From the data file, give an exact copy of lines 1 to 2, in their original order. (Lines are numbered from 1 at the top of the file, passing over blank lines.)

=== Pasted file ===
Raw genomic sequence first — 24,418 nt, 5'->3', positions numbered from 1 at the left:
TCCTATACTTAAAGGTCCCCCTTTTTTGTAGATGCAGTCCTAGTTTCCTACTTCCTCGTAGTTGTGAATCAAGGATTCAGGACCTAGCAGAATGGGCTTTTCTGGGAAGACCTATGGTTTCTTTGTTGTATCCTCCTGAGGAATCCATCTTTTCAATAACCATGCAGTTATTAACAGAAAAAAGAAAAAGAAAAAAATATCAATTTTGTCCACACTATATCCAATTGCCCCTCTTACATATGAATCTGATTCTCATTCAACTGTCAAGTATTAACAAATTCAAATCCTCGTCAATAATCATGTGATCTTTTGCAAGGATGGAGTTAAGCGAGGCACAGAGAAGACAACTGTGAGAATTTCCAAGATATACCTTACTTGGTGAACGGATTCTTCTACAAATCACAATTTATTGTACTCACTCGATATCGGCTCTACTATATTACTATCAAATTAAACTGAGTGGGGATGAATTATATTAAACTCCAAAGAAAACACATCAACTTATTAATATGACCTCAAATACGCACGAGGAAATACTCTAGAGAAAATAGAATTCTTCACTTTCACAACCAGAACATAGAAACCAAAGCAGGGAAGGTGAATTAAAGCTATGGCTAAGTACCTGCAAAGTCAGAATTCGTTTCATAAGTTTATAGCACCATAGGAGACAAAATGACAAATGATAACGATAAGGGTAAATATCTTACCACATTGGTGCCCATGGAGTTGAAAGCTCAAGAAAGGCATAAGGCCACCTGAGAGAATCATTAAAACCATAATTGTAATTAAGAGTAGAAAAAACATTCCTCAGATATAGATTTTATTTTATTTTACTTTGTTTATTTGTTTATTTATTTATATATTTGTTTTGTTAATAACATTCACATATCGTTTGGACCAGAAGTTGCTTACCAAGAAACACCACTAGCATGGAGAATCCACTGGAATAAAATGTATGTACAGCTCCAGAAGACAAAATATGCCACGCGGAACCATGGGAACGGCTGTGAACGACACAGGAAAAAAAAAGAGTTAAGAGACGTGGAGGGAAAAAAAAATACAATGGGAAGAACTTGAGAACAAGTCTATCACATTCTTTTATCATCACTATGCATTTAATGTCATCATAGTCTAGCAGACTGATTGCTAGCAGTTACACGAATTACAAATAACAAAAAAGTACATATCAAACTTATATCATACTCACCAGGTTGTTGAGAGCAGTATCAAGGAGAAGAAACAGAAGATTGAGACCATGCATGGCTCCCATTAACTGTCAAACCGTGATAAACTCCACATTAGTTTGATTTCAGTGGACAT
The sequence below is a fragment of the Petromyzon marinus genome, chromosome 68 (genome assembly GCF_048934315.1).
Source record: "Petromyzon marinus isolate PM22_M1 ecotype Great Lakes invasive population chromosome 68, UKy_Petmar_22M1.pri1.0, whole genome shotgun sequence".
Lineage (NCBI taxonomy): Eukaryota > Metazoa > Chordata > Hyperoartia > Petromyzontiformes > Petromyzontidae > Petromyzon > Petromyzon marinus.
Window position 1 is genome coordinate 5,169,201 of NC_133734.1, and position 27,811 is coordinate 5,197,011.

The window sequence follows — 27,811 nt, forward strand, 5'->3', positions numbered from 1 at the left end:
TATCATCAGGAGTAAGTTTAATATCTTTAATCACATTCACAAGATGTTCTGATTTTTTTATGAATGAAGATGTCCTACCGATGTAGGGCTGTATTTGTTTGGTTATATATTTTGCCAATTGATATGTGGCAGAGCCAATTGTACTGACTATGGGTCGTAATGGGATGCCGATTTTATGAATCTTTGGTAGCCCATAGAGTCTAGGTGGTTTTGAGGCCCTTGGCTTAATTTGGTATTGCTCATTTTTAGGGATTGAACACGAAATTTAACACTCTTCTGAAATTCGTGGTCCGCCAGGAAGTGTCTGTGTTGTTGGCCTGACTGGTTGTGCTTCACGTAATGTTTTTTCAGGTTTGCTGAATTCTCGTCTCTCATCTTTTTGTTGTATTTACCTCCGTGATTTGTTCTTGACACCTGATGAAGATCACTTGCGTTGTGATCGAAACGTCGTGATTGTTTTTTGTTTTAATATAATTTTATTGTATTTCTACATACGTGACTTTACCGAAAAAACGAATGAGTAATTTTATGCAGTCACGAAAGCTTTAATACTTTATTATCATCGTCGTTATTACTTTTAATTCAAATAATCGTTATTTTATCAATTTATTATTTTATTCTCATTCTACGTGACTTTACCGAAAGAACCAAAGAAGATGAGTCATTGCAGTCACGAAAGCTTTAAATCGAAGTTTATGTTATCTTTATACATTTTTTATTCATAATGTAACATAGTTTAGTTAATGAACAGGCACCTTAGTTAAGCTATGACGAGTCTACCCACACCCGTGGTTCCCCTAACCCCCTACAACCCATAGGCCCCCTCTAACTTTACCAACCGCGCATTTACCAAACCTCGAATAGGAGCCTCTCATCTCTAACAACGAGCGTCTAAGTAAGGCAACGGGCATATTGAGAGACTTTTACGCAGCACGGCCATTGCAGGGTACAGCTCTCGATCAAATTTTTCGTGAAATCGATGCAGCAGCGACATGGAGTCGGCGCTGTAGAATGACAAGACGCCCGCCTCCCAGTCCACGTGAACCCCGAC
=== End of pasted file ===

Raw genomic sequence first — 24,418 nt, 5'->3', positions numbered from 1 at the left:
TCCTATACTTAAAGGTCCCCCTTTTTTGTAGATGCAGTCCTAGTTTCCTACTTCCTCGTAGTTGTGAATCAAGGATTCAGGACCTAGCAGAATGGGCTTTTCTGGGAAGACCTATGGTTTCTTTGTTGTATCCTCCTGAGGAATCCATCTTTTCAATAACCATGCAGTTATTAACAGAAAAAAGAAAAAGAAAAAAATATCAATTTTGTCCACACTATATCCAATTGCCCCTCTTACATATGAATCTGATTCTCATTCAACTGTCAAGTATTAACAAATTCAAATCCTCGTCAATAATCATGTGATCTTTTGCAAGGATGGAGTTAAGCGAGGCACAGAGAAGACAACTGTGAGAATTTCCAAGATATACCTTACTTGGTGAACGGATTCTTCTACAAATCACAATTTATTGTACTCACTCGATATCGGCTCTACTATATTACTATCAAATTAAACTGAGTGGGGATGAATTATATTAAACTCCAAAGAAAACACATCAACTTATTAATATGACCTCAAATACGCACGAGGAAATACTCTAGAGAAAATAGAATTCTTCACTTTCACAACCAGAACATAGAAACCAAAGCAGGGAAGGTGAATTAAAGCTATGGCTAAGTACCTGCAAAGTCAGAATTCGTTTCATAAGTTTATAGCACCATAGGAGACAAAATGACAAATGATAACGATAAGGGTAAATATCTTACCACATTGGTGCCCATGGAGTTGAAAGCTCAAGAAAGGCATAAGGCCACCTGAGAGAATCATTAAAACCATAATTGTAATTAAGAGTAGAAAAAACATTCCTCAGATATAGATTTTATTTTATTTTACTTTGTTTATTTGTTTATTTATTTATATATTTGTTTTGTTAATAACATTCACATATCGTTTGGACCAGAAGTTGCTTACCAAGAAACACCACTAGCATGGAGAATCCACTGGAATAAAATGTATGTACAGCTCCAGAAGACAAAATATGCCACGCGGAACCATGGGAACGGCTGTGAACGACACAGGAAAAAAAAAGAGTTAAGAGACGTGGAGGGAAAAAAAAATACAATGGGAAGAACTTGAGAACAAGTCTATCACATTCTTTTATCATCACTATGCATTTAATGTCATCATAGTCTAGCAGACTGATTGCTAGCAGTTACACGAATTACAAATAACAAAAAAGTACATATCAAACTTATATCATACTCACCAGGTTGTTGAGAGCAGTATCAAGGAGAAGAAACAGAAGATTGAGACCATGCATGGCTCCCATTAACTGTCAAACCGTGATAAACTCCACATTAGTTTGATTTCAGTGGACAT